Saturday, September 11, 2010

The German Finance Tsar's Super-German Stance

German finance minister Wolfgang Schaeuble

I liked this from the BBC's "Gavin Hewitt's Europe" blog, which is Hewitt's interview with German finance minister Wolfgang Schaeuble on Berlin's economic recovery policy. The official asserts that his country's path out of crisis is a correct one, and belabors the point that he wishes no one think that Germany thinks it's the correct one. 

Note the emphatic, traditionally German avoidance of any claim to leadership or even being in the right, a holdover from the country's post-World War II guilt and geopolitical introspection. It's also the consensus-building, lead-by-suggestion style that has characterized the German role in the EU integration process since its start.

Q, Gavin Hewitt: (...) With the German economy doing quite well [in light of the crisis], why is there still a need for an austerity programme here? 
A, Wolfgang Schaeuble: It is not an austerity programme.

Q: Well, it is spending cuts, 80 billion euros of spending cuts.

A: Yes, of course 80 billion in four years... it's not as dramatic as it may seem. Our programme fits in with the EU Stability and Growth Pact [to bring deficits down to 3%]. It's what we call a growth-friendly deficit reduction and that is a [foundation stone] for sustainable growth.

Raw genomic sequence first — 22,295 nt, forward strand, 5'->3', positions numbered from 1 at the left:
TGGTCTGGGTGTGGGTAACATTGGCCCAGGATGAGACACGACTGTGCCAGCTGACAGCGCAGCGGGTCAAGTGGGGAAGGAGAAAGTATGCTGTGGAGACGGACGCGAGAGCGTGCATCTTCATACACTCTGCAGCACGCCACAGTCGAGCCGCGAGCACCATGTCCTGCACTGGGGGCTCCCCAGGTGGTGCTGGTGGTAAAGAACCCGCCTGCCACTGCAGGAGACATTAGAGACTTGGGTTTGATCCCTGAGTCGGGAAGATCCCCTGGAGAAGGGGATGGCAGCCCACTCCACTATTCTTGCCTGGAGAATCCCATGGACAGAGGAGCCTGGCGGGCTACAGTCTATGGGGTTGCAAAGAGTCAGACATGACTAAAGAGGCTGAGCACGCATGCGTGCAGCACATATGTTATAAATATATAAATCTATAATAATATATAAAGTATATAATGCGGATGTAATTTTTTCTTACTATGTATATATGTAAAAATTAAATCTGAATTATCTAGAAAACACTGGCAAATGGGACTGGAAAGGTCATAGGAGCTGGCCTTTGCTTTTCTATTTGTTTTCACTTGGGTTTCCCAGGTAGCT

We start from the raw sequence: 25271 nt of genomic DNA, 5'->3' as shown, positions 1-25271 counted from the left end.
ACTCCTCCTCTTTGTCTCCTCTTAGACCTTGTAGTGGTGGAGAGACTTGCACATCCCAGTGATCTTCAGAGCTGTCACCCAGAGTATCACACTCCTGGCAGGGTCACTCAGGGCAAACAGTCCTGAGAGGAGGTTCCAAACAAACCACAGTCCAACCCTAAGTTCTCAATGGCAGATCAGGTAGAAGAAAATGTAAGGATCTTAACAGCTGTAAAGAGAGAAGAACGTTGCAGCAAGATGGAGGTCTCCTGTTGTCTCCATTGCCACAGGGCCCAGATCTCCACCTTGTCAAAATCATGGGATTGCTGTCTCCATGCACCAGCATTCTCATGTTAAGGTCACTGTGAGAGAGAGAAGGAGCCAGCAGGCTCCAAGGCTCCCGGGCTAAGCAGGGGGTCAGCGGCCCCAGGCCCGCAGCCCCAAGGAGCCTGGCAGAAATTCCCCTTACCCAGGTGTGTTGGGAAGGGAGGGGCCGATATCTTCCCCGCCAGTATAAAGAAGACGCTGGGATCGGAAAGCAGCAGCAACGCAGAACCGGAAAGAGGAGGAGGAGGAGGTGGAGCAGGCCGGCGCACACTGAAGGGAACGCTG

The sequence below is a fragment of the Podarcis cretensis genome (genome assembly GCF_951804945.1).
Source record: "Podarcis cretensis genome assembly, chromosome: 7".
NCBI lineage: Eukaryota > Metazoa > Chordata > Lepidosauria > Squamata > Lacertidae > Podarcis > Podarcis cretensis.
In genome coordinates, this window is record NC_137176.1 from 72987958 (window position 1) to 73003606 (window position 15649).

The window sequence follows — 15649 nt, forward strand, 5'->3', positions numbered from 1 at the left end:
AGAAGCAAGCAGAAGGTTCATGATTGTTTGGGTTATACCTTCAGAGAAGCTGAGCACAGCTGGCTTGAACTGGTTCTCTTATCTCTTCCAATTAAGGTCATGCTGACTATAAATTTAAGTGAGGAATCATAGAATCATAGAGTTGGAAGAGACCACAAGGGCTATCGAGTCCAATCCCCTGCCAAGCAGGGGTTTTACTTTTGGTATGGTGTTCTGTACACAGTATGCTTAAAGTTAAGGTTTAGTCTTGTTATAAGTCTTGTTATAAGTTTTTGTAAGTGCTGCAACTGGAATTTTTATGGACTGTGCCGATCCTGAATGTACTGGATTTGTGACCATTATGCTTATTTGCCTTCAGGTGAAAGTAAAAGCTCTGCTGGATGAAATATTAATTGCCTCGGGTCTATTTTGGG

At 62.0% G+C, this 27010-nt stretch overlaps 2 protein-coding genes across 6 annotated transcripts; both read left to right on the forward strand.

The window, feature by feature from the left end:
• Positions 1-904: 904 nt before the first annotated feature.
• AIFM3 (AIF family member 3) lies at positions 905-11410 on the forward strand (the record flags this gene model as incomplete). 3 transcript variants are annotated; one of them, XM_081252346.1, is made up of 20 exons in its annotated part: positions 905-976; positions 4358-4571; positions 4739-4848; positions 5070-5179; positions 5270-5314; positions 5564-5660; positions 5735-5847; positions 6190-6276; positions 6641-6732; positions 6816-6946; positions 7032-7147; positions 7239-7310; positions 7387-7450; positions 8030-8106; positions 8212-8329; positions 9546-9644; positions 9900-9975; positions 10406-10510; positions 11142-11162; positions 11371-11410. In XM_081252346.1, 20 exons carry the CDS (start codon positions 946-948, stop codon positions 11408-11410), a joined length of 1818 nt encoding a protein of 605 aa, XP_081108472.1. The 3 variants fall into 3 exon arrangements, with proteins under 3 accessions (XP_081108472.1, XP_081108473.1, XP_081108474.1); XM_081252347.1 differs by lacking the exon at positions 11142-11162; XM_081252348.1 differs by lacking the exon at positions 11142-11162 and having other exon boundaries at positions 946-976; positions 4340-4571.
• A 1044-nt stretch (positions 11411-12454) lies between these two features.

Q: But is part of the reason why you are doing it, to set an example to other EU countries? 
A: No, we are not the teacher for Europe. My principle is that every country has to do its duty... We have to defend the stability of the euro and we have to be in line with the European Stability and Growth Pact. And we are doing it. Not more, not less. And if we do so, we can ask our friends and partners to do the same, not more, not less. We are not the teacher of Europe [emphases by EurA].
Q: You say you are not the teacher of Europe, but Germany is sending out a message that other countries should not live beyond their means.
A: Germany sends out the message that in principle a balanced deficit reduction is not against sustainable economic growth. That is our message.
It means what all Europeans had in mind when we where all together in Toronto at the G20 summit... to say that deficit reduction or exit strategy as it was mentioned in the G20 policy since two years, is the right way.
Of course, you have to make it the right way to fit it into the special situation in any economy, but in principle it's necessary and it's a precondition for sustainable growth. I think the decision of the US is a little critical, but it is not up to me to decide it. For Germany our way is the right one and we won't destroy growth. It's the opposite. Our policy is very good and one precondition for a good economic development.
Q: And what do you say to those who argue that by adopting spending cuts and with other European countries cutting their budget deficit at the same time that it risks choking off growth, just at a time when so many economies are vulnerable?
A: No, the German example is proof it isn't necessarily so. In Germany our policy of a sustainable fiscal framework is a good precondition to increasing internal demand. Internal demand, consumption and investment are all increasing. We have had the highest figures of imports in Germany in the history of the Federal Republic of Germany, therefore what we are doing is not against growth, not in Europe, not in our global responsibility, but it's in favour of growth, sustainable growth. (...)

 Also see my previous post in response to an NYT piece on German national pride here, or below.

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